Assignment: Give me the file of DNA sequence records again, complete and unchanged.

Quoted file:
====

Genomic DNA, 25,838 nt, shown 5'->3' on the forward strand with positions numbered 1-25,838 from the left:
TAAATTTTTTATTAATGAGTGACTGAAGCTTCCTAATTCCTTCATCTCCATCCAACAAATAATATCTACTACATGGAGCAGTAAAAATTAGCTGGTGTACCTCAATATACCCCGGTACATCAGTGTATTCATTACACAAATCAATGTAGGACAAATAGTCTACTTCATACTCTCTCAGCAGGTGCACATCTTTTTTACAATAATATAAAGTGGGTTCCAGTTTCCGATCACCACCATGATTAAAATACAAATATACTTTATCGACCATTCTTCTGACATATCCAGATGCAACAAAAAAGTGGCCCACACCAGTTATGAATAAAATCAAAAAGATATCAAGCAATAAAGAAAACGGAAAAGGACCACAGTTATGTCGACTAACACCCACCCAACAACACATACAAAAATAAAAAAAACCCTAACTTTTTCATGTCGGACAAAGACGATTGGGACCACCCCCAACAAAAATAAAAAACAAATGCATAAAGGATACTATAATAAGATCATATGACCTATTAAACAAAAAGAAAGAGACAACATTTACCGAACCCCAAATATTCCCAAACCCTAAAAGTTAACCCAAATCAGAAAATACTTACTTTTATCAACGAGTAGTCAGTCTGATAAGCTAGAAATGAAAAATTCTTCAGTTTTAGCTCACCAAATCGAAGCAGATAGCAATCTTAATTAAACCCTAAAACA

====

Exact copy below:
Genomic DNA, 25,838 nt, shown 5'->3' on the forward strand with positions numbered 1-25,838 from the left:
TAAATTTTTTATTAATGAGTGACTGAAGCTTCCTAATTCCTTCATCTCCATCCAACAAATAATATCTACTACATGGAGCAGTAAAAATTAGCTGGTGTACCTCAATATACCCCGGTACATCAGTGTATTCATTACACAAATCAATGTAGGACAAATAGTCTACTTCATACTCTCTCAGCAGGTGCACATCTTTTTTACAATAATATAAAGTGGGTTCCAGTTTCCGATCACCACCATGATTAAAATACAAATATACTTTATCGACCATTCTTCTGACATATCCAGATGCAACAAAAAAGTGGCCCACACCAGTTATGAATAAAATCAAAAAGATATCAAGCAATAAAGAAAACGGAAAAGGACCACAGTTATGTCGACTAACACCCACCCAACAACACATACAAAAATAAAAAAAACCCTAACTTTTTCATGTCGGACAAAGACGATTGGGACCACCCCCAACAAAAATAAAAAACAAATGCATAAAGGATACTATAATAAGATCATATGACCTATTAAACAAAAAGAAAGAGACAACATTTACCGAACCCCAAATATTCCCAAACCCTAAAAGTTAACCCAAATCAGAAAATACTTACTTTTATCAACGAGTAGTCAGTCTGATAAGCTAGAAATGAAAAATTCTTCAGTTTTAGCTCACCAAATCGAAGCAGATAGCAATCTTAATTAAACCCTAAAACA